They are the people who have committed to, or are at least exploring the possibility of, sending a 29-year-old Trump-supporting woman to Congress. Doug Deacon says that Hagan is the only woman he knows (besides his wife) who received an AR-15 for Mother’s Day. Kenneth Kerata has been volunteering for Hagan’s campaigns for a few years and has decided that she is just like the president: “Either people love her, or they hate her,” he says. He loves her.
But tonight, they are interested in Scaramucci. “So,” Hagan’s campaign manager Brian Wollet says to him, “is Steve Bannon as flexible as you said he was?”
“That was a bit of fake news,” Scaramucci answers.
He charms the room effortlessly, wishing Hagan’s mother a happy birthday — “You’re a Pisces!” — name-dropping his close friends Leonardo DiCaprio and the late Justice Antonin Scalia, beginning more than one story with the phrase, “I told the president . . . .”
When it’s his turn to give a speech, he tells his own story, which sounds a bit like a campaign speech for himself. A blue-collar father in a coal-mining town. An anecdote about campaigning with Trump, whose first question when they stepped off a plane in New Mexico was, “Is there a Jimmy John’s near here?” A list of his accomplishments during his 11 days as communications director, which, he reminds the crowd, also amounted to “954,000 seconds.”
“Sometimes I say that to myself to feel better,” he explains.
Hagan stands behind him, nodding in confirmation when Scaramucci tells the guests that when he first met her, he tried to talk her out of running for Congress. “These are terrible people,” he told her.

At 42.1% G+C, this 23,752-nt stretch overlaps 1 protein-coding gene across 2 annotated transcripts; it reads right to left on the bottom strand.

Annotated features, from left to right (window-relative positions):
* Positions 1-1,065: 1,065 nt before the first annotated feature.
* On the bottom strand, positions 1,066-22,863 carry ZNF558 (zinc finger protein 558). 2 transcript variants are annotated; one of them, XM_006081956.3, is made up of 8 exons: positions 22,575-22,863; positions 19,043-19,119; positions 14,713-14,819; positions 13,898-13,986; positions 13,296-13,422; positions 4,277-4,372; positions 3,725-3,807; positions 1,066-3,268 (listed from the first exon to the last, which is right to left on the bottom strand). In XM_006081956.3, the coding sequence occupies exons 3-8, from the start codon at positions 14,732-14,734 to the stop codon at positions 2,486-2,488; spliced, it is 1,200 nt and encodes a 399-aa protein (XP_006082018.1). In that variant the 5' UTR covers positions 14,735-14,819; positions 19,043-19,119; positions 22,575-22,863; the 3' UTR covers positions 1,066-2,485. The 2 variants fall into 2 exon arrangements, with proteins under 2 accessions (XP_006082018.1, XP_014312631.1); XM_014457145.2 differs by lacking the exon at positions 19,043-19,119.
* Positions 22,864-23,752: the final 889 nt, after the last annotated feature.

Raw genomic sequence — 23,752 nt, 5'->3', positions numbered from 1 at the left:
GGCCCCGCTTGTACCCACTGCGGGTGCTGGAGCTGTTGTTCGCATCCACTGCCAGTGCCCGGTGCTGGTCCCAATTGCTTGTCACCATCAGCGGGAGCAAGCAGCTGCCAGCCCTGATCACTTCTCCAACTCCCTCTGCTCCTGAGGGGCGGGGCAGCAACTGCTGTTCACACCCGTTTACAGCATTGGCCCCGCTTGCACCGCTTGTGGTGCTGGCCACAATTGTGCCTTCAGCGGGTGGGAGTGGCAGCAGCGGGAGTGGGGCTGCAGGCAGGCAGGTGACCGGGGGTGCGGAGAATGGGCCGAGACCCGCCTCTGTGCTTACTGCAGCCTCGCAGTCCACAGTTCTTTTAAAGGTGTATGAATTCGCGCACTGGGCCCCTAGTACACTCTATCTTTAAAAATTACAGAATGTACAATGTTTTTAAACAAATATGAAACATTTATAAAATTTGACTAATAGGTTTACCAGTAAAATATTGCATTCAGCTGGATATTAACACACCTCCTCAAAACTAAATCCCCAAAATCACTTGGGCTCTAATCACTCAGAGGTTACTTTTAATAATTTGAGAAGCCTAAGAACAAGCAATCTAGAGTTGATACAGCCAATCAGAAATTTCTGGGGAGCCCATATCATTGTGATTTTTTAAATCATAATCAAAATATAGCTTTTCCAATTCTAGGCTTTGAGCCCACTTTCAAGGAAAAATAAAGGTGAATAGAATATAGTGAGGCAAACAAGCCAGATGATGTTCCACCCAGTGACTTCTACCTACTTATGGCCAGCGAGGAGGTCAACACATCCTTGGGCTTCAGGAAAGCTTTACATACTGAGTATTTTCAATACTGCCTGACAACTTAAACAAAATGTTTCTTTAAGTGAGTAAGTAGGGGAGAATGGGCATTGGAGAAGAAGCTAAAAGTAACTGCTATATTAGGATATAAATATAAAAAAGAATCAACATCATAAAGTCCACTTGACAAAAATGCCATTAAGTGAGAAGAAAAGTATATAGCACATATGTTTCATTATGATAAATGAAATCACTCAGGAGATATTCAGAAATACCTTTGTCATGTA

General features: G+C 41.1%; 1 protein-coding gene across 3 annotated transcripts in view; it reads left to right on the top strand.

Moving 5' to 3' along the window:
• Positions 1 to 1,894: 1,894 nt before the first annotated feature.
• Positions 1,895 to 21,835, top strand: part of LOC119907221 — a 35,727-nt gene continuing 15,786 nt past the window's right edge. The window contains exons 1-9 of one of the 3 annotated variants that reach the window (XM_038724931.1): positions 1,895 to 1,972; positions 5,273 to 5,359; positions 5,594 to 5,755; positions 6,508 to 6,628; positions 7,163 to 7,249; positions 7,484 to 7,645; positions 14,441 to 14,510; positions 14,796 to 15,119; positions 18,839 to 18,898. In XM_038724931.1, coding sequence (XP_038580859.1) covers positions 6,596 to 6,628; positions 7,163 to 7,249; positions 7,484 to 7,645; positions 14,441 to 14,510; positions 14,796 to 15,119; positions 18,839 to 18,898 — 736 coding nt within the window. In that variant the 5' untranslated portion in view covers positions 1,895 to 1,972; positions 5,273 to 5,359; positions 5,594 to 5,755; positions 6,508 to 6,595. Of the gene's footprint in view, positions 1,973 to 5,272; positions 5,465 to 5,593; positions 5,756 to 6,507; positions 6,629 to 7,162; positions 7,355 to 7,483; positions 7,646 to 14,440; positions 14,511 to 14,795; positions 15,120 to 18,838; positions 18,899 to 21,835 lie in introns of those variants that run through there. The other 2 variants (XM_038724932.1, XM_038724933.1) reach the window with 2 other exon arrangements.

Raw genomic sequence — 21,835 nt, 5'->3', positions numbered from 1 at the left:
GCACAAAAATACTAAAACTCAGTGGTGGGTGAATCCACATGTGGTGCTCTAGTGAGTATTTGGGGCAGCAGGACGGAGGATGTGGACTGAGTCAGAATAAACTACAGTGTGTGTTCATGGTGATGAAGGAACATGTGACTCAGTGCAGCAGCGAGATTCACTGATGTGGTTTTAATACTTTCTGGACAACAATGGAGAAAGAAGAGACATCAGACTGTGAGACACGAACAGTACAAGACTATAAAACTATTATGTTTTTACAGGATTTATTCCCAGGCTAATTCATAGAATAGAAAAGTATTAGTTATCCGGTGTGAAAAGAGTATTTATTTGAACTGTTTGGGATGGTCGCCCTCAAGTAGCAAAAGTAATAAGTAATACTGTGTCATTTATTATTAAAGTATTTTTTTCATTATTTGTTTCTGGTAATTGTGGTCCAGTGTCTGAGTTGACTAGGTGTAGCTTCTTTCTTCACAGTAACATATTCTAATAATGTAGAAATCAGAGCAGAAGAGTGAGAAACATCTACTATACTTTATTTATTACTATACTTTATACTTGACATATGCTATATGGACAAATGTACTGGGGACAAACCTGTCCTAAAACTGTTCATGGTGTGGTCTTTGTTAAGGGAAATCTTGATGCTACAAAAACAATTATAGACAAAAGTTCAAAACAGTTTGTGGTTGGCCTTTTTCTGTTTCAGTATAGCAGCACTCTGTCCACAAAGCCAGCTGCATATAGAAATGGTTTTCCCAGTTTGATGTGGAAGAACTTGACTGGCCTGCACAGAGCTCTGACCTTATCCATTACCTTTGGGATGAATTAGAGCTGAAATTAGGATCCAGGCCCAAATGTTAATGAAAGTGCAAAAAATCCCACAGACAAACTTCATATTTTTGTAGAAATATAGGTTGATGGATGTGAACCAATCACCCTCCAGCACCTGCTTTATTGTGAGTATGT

But she seemed determined, so he promised to help her.
A man raises his hand. “Think you’ll be able to get President Trump down here before the primaries?”
“Maybe, I don’t know,” Scaramucci says. But the president, he promises, is aware of Hagan’s campaign. “So let’s say maybe.”
The next morning, Hagan has a stack of checks, not quite totaling the goal for the fundraiser, but "really close," she says. The week is turning out to be a good one. The rain has finally stopped. She needs endorsements and money, and now that she is closer to having both, she can focus on what she thought running for office was supposed to be about: votes.
Her car is packed with fliers, coffee from Sheetz and her campaign intern, Bryan Bixler, who is equipped with a list of addresses of likely Republican voters.
Each door-knock is another chance to win them over: the houses with American flags, the houses with stickers saying “Protected by Smith & Wesson,” the houses with Ohio State football garden stones.
“I’m running for Congress,” she tells them all, unsure as to whether the occasional looks of surprise are because she has unexpectedly knocked on the front door or because of how they think a Republican running for Congress should look.
After a few hours, she pulls up to a house and lets Bixler go to the door by himself. She is exhausted. Her daughter kept her up for three hours in the middle of the night and with 74 days until the primary, there’s a full weekend of campaigning ahead.
“How did it go out there?” she asks when Bixler returns.
“He answered,” he says, hesitating. “The good news is, he’s voting for us, because ‘you’re a nice-looking gal.’ ”
She puts the car in drive. “Well, we’ll take the vote,” she says, heading to the next house. “And we will cheer for better reasoning in the future.”